Every fighter has a story line. For Judah, it's about a great amateur champion who never quite lived up to his enormous potential, despite many chances. In contrast, Clottey's "amateur" career was fought in the harsh streets of the Bokum province of Ghana, where as a member of the fierce warrior tribe of Ga, he was born to fight. Unlike Judah, Clottey has not had many chances to achieve stardom in a career spanning 13 years. It is surely a testimony to Clottey's bloodlines that he has stayed the course so long. Although his tribe accounts for only about three percent of the Ghanaian population, it has produced world champions Azuma Nelson and Ike Quartey, and title challenger Ben Tackie.
At 30, Judah is keenly aware that his back is to the wall. He has not won a bout of any significance since February of 2005 when he knocked out Cory Spinks in Spinks' hometown of St. Louis. Since then he has lost title fights to Carlos Baldomir, Floyd Mayweather Jr. and Miguel Cotto. He won his last two bouts against journeymen which somehow a sanctioning body decided qualified him to challenge for a vacant title.
Judah acknowledged his predicament in March when he was preparing to fight Shane Mosley on May 31, a bout that got cancelled when Judah lost a TKO decision to a glass shower door and needed 50 stitches to repair cuts on his right forearm.
"I am willing to gamble everything on this fight against Mosley," Judah said before he was injured, "and I know I have to win it to set my career back on the winning path. This fight is not about Shane Mosley, it is about me."
Nothing has changed for Judah except the opponent. This is a must win, all-in situation for the Brooklyn fighter. Another loss and he would go from being a gate crasher to a gatekeeper, meaning the only fights he would likely be offered were as a trial horse for a young contender or a stay busy fight for a top ten veteran.
Judah demonstrated in a valiant but losing effort to Cotto last year that he still has the fast hands and the pop in his punches to be competitive with elite fighters. The biggest obstacle he faces is one that has dogged him his entire career: he starts off fast and fades in the later rounds. Against Cotto, he gave the Puerto Rican all he could handle in the early going before wearing down and suffering an 11th round TKO. A year earlier, he fought Mayweather on an even par through the first five or six rounds, then had no gas in the tank for the homestretch and lost a unanimous decision.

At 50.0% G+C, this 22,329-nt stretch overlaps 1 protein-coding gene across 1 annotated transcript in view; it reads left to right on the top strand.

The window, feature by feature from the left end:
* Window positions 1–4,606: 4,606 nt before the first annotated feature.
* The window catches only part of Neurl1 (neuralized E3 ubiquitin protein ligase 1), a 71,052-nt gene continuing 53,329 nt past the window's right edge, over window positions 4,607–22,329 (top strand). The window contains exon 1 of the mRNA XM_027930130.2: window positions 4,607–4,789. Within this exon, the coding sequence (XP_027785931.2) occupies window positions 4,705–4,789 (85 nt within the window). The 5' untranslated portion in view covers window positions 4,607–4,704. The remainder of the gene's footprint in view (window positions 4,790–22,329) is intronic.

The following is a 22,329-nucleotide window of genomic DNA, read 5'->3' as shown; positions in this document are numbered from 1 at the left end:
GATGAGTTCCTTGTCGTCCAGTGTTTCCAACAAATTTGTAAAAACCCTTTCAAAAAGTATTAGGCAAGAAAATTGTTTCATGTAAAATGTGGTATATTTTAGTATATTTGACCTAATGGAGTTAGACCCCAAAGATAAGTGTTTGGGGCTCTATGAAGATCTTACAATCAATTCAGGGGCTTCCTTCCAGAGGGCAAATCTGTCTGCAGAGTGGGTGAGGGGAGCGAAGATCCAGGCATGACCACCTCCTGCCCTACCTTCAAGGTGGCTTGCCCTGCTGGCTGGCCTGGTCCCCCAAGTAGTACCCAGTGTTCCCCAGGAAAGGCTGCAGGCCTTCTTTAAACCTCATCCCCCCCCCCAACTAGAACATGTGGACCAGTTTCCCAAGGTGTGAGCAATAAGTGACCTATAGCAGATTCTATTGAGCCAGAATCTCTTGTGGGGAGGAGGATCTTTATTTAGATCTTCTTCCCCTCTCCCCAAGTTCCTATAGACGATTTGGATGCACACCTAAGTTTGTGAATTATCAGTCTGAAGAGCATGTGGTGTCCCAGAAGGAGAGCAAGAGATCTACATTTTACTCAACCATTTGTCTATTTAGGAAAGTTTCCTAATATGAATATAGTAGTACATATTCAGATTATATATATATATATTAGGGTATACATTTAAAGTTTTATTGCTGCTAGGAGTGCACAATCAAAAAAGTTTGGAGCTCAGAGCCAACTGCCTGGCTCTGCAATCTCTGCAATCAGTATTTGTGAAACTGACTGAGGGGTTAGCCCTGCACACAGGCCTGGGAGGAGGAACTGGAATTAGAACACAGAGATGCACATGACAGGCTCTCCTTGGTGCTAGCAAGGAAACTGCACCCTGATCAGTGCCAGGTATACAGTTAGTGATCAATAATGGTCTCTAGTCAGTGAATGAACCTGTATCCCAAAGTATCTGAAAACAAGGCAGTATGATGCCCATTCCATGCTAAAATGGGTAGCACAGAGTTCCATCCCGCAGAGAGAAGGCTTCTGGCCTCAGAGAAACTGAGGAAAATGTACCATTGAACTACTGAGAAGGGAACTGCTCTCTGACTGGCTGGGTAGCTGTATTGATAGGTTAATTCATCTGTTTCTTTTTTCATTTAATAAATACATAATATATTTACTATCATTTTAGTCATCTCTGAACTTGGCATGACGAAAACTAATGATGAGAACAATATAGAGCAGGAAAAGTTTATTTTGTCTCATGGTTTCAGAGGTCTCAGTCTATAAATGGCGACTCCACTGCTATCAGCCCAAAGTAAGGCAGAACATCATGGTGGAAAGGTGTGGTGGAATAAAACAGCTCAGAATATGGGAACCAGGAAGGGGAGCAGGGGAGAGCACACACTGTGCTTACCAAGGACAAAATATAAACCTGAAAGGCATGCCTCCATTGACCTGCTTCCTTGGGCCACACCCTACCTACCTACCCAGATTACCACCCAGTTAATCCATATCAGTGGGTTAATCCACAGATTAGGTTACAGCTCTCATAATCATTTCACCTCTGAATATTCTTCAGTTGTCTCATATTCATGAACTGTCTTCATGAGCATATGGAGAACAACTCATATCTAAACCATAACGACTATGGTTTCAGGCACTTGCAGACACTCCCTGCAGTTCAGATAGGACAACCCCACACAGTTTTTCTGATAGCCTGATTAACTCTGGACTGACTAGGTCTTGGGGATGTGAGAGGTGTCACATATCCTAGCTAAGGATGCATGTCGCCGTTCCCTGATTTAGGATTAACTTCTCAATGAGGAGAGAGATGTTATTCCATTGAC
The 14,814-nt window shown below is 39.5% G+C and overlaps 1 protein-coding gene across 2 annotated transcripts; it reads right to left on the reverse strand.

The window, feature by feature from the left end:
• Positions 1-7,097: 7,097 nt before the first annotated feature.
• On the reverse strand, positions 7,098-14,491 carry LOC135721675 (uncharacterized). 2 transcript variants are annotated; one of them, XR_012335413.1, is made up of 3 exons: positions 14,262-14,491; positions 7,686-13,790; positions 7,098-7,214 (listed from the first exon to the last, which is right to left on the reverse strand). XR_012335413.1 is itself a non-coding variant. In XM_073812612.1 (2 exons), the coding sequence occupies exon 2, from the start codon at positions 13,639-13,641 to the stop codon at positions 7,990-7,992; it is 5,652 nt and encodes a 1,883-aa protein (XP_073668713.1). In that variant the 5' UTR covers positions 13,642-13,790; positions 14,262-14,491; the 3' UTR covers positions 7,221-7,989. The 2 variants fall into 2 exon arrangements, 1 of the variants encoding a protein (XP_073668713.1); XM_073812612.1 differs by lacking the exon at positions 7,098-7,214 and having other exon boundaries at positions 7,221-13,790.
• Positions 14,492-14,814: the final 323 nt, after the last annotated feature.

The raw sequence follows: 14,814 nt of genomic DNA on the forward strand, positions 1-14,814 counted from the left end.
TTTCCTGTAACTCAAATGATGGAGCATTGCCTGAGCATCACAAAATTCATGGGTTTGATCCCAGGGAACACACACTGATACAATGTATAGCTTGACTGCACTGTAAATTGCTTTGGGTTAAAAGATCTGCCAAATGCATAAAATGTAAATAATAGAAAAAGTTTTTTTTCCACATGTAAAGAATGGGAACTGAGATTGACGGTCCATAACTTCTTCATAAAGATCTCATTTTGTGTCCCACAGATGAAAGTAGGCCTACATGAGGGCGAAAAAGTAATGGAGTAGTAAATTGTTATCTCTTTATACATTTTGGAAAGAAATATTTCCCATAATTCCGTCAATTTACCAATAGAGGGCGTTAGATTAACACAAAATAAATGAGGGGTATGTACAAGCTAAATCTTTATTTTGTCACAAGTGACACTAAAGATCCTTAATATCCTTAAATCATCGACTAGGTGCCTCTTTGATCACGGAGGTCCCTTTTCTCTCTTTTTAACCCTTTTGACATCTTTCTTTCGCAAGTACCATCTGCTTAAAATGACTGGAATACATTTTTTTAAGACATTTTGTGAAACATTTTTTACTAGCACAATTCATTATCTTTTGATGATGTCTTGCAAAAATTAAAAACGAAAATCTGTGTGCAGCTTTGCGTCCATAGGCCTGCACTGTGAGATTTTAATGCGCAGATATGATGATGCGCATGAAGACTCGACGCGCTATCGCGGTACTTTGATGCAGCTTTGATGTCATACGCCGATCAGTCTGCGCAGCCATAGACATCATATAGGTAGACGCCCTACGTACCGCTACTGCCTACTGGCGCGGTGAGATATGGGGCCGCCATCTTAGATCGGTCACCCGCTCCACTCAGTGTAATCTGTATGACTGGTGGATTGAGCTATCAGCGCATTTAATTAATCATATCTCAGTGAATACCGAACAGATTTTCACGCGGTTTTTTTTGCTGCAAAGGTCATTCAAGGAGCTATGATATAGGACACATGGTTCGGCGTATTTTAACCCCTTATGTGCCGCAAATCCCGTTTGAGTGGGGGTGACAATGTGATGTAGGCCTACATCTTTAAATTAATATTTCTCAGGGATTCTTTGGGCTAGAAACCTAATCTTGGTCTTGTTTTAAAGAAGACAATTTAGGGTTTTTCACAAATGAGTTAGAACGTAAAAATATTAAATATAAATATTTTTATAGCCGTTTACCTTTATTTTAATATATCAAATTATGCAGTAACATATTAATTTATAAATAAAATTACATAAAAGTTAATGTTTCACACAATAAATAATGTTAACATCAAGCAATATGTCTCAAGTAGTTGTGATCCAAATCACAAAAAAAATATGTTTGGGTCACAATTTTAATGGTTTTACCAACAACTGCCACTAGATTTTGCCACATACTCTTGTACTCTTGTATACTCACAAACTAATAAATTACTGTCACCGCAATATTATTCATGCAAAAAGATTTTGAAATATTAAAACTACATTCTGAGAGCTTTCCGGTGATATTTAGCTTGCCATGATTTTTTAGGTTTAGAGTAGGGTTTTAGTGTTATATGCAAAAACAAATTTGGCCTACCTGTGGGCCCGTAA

Judah (36-5, 25 KOs) addressed the situation candidly in a press conference for the Mosley fight. "On May 31, you are going to see the old Super Judah, and even if it gets past the six rounds, you are going to see me finish strong and be the fighter I know I can be," Judah said.
Even if Judah manages to solve his stamina problem, it remains to be seen if his best is good enough to beat a very hungry and talented Clottey. Antonio Margarito found out how difficult it is to beat Clottey when they fought two years ago for the Mexican's title. The 31-year-old Clottey gave Margarito trouble for the first three rounds, but then broke his right hand in the fourth. While Clottey soldiered on and fought well, it was not enough. Two of the scorecards reflected how competitive Clottey had been, both seeing it 116-112 for Margarito.
What makes Clottey (34-2, 20 KOs) so difficult to beat is the manner in which he fights. Clottey is a very compact fighter with an excellent high glove defense; a counter puncher who fires precision shots and has a wickedly fast and powerful left hook to the body or the head. In the first two rounds against Margarito, Clottey seemed to land with virtually every punch he threw. His footwork, while not as slick as the speedy Judah, is very good, and he shows you a lot of angles. He also has power, as he demonstrated in his last fight in April of this year when he scored a fifth round TKO over Jose Luis Cruz, who had never been stopped in 41 fights and had gone the distance with Mosley in 2005.